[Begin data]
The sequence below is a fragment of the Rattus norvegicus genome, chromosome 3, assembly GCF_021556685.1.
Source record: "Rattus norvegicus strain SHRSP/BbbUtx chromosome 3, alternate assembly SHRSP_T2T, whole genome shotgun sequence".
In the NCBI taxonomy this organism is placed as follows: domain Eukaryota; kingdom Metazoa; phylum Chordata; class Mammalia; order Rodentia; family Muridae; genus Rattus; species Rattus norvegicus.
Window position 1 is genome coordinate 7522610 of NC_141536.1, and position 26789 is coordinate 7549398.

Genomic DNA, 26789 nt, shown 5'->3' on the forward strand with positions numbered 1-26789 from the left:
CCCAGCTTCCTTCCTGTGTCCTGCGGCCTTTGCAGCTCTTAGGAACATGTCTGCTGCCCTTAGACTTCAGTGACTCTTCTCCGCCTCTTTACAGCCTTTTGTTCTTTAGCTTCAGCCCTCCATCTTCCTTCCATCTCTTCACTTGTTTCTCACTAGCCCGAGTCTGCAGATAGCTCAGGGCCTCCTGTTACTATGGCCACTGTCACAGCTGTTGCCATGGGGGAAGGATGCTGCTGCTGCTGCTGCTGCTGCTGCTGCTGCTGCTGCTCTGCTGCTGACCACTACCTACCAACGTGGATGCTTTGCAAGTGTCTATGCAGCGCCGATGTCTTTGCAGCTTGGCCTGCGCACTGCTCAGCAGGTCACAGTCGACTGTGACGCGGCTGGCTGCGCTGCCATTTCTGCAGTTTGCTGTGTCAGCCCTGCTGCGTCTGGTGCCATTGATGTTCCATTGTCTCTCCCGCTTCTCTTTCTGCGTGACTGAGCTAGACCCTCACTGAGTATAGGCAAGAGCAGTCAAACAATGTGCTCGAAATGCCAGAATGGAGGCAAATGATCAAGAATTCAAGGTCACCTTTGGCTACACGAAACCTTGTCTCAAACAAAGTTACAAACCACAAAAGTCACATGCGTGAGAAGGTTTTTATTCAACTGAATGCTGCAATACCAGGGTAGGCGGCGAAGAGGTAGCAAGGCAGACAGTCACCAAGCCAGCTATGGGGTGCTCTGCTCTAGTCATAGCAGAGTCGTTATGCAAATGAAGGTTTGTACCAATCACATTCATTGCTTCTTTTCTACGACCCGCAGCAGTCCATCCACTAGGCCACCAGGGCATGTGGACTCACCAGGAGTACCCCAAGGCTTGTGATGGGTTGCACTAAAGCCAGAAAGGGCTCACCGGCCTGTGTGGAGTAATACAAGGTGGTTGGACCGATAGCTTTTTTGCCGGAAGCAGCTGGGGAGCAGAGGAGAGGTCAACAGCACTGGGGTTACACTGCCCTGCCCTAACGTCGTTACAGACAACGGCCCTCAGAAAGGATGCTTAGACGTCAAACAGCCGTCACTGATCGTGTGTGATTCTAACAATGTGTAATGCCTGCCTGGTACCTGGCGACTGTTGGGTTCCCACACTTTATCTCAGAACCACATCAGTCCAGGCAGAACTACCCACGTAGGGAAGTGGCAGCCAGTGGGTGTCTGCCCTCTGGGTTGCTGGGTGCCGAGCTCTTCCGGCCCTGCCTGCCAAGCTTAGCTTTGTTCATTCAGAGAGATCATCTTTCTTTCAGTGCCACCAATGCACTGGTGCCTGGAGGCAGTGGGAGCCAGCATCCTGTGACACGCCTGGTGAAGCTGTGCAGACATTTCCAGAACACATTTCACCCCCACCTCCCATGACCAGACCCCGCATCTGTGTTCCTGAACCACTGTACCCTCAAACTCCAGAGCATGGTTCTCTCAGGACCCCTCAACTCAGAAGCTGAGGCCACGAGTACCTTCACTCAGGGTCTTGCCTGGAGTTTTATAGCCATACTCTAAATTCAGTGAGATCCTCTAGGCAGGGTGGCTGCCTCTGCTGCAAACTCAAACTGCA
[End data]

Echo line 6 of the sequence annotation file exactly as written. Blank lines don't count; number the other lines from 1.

CCCAGCTTCCTTCCTGTGTCCTGCGGCCTTTGCAGCTCTTAGGAACATGTCTGCTGCCCTTAGACTTCAGTGACTCTTCTCCGCCTCTTTACAGCCTTTTGTTCTTTAGCTTCAGCCCTCCATCTTCCTTCCATCTCTTCACTTGTTTCTCACTAGCCCGAGTCTGCAGATAGCTCAGGGCCTCCTGTTACTATGGCCACTGTCACAGCTGTTGCCATGGGGGAAGGATGCTGCTGCTGCTGCTGCTGCTGCTGCTGCTGCTGCTGCTCTGCTGCTGACCACTACCTACCAACGTGGATGCTTTGCAAGTGTCTATGCAGCGCCGATGTCTTTGCAGCTTGGCCTGCGCACTGCTCAGCAGGTCACAGTCGACTGTGACGCGGCTGGCTGCGCTGCCATTTCTGCAGTTTGCTGTGTCAGCCCTGCTGCGTCTGGTGCCATTGATGTTCCATTGTCTCTCCCGCTTCTCTTTCTGCGTGACTGAGCTAGACCCTCACTGAGTATAGGCAAGAGCAGTCAAACAATGTGCTCGAAATGCCAGAATGGAGGCAAATGATCAAGAATTCAAGGTCACCTTTGGCTACACGAAACCTTGTCTCAAACAAAGTTACAAACCACAAAAGTCACATGCGTGAGAAGGTTTTTATTCAACTGAATGCTGCAATACCAGGGTAGGCGGCGAAGAGGTAGCAAGGCAGACAGTCACCAAGCCAGCTATGGGGTGCTCTGCTCTAGTCATAGCAGAGTCGTTATGCAAATGAAGGTTTGTACCAATCACATTCATTGCTTCTTTTCTACGACCCGCAGCAGTCCATCCACTAGGCCACCAGGGCATGTGGACTCACCAGGAGTACCCCAAGGCTTGTGATGGGTTGCACTAAAGCCAGAAAGGGCTCACCGGCCTGTGTGGAGTAATACAAGGTGGTTGGACCGATAGCTTTTTTGCCGGAAGCAGCTGGGGAGCAGAGGAGAGGTCAACAGCACTGGGGTTACACTGCCCTGCCCTAACGTCGTTACAGACAACGGCCCTCAGAAAGGATGCTTAGACGTCAAACAGCCGTCACTGATCGTGTGTGATTCTAACAATGTGTAATGCCTGCCTGGTACCTGGCGACTGTTGGGTTCCCACACTTTATCTCAGAACCACATCAGTCCAGGCAGAACTACCCACGTAGGGAAGTGGCAGCCAGTGGGTGTCTGCCCTCTGGGTTGCTGGGTGCCGAGCTCTTCCGGCCCTGCCTGCCAAGCTTAGCTTTGTTCATTCAGAGAGATCATCTTTCTTTCAGTGCCACCAATGCACTGGTGCCTGGAGGCAGTGGGAGCCAGCATCCTGTGACACGCCTGGTGAAGCTGTGCAGACATTTCCAGAACACATTTCACCCCCACCTCCCATGACCAGACCCCGCATCTGTGTTCCTGAACCACTGTACCCTCAAACTCCAGAGCATGGTTCTCTCAGGACCCCTCAACTCAGAAGCTGAGGCCACGAGTACCTTCACTCAGGGTCTTGCCTGGAGTTTTATAGCCATACTCTAAATTCAGTGAGATCCTCTAGGCAGGGTGGCTGCCTCTGCTGCAAACTCAAACTGCA